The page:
I am replacing the front porch and walkway on the north side of my home. What materials won't freeze and are sustainable?

Asked by Barbara Donahue
Sandy Hook, CT

I live in CT, and the front walkway and porch are unusable all winter. I want to replace them and would like advice on materials that won't freeze. Something permeable for the walkway I would also consider. My house is Hardie Board, but they don't make decking.



Based on the winter conditions in your state, it is not a matter of what material will not freeze, but what material is best suited to minimize ice-covered surfaces. 

For the walkway

Look for materials that will allow drainage, such as pavers or pervious pavement. Both of these systems allow water to drain through and be absorbed into the soils below. However, buildup of snow and ice over the course of the winter will hinder the drainage and will require shoveling or even the addition of salt to aid in the melting of the snow and ice.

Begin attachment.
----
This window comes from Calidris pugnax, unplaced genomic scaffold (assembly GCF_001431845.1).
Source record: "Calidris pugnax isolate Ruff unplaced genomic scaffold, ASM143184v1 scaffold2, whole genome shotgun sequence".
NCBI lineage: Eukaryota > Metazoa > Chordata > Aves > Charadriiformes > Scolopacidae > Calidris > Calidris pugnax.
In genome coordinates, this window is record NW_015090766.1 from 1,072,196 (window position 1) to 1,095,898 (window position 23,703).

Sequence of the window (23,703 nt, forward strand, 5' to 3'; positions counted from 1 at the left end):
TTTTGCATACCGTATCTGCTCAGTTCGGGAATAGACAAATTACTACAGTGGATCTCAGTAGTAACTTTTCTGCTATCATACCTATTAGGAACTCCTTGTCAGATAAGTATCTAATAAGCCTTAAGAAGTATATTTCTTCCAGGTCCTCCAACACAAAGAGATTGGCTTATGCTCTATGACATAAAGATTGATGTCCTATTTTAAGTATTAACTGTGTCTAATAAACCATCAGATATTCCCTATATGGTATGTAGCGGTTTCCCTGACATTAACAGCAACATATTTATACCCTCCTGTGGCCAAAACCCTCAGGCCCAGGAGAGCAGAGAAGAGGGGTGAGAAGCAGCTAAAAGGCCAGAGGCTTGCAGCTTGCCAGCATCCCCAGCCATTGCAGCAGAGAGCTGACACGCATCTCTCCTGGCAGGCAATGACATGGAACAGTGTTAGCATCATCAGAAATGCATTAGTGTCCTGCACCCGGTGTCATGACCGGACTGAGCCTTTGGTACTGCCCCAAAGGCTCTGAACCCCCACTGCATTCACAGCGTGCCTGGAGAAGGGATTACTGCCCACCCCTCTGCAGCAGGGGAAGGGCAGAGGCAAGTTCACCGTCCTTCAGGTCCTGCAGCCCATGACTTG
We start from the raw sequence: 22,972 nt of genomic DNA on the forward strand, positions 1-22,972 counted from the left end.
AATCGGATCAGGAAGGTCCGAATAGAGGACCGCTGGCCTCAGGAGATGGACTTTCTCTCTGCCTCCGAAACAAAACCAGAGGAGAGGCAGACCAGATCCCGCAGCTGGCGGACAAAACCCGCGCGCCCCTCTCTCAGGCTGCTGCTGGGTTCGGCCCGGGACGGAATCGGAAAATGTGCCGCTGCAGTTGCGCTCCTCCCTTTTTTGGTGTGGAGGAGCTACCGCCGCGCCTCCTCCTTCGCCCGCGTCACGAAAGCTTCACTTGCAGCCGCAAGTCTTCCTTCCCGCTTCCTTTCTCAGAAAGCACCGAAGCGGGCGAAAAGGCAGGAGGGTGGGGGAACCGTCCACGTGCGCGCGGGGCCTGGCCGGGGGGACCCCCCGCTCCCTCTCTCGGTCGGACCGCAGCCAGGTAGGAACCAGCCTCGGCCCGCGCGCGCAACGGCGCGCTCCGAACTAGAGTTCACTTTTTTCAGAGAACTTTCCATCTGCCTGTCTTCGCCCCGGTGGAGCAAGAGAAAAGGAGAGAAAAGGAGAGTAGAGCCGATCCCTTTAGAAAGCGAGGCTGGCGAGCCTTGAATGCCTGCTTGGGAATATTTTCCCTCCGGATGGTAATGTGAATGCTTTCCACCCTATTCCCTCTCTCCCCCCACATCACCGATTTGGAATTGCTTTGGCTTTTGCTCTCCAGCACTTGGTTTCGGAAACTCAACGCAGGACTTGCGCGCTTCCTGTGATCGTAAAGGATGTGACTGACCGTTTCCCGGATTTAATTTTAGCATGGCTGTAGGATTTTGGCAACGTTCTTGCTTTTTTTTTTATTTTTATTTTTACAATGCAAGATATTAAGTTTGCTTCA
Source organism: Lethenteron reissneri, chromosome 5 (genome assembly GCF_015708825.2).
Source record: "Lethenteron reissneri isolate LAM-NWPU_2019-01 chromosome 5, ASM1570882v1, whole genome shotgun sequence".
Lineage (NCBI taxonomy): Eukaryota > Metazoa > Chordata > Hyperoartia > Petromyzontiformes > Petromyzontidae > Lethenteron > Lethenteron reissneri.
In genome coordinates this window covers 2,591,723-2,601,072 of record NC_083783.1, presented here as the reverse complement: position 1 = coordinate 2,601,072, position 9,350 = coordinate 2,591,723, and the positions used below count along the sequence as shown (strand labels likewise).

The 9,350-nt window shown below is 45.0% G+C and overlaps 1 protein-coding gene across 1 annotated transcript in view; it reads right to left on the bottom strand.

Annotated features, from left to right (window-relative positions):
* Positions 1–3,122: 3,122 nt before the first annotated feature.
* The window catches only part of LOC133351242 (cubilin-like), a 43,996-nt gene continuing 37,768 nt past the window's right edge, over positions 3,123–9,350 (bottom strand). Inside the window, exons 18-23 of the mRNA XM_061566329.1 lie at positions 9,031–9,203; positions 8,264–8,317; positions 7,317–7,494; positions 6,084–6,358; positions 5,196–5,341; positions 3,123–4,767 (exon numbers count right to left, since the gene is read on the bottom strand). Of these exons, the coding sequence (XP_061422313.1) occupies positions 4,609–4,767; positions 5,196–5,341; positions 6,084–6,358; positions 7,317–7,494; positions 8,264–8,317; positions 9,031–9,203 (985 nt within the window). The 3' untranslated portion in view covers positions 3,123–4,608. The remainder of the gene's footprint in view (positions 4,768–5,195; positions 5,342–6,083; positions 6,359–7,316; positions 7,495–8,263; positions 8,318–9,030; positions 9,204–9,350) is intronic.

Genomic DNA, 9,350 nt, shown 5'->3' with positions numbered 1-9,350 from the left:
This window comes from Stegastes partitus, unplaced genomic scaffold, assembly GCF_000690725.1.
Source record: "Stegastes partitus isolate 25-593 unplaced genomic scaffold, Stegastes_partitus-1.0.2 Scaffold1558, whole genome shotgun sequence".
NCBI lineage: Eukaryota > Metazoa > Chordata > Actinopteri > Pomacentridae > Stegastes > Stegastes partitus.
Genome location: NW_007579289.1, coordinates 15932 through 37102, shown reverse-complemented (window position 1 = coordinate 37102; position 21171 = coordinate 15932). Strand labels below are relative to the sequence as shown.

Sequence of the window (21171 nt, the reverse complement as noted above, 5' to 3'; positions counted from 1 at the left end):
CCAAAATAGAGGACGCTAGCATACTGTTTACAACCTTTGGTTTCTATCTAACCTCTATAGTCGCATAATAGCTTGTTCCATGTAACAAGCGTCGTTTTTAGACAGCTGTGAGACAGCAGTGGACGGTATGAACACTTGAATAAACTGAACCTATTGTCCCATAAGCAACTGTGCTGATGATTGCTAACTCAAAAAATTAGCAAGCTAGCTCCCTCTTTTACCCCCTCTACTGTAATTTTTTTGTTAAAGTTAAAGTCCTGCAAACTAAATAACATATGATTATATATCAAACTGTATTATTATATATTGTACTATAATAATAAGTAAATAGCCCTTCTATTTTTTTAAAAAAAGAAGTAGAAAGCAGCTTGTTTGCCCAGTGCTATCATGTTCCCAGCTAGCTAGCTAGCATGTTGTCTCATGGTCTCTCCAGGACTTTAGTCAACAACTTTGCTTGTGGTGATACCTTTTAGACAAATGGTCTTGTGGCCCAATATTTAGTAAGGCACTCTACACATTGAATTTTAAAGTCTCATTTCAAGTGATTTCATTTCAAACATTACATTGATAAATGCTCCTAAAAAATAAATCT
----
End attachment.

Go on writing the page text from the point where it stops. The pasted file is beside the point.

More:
Another system that works better but is more costly is creating a heated walkway using a hydronic heating system integrated into a concrete slab. This system will circulate hot water through pipes located in the concrete slab of the walk and will melt all snow and ice, leaving a dry, safe surface. 

For the porch

If your porch is constructed of wood or a synthetic deck board material, there is little that can be done other than shoveling and salting. However, if it is concrete, you can utilize the same hydronic heating system within the concrete slab of the porch as I had mentioned for the walkway. 

However, you must weigh the pros and cons for this type of system. Ask yourself this question: is the additional cost for the installation and operation more important or less important than the safety of you, your family and guests during the winter months?

FYI, this hydronic heating system can be supplemented by the installation of a solar hot water heater, which may eliminate the cost of electricity or gas to create the hot water.

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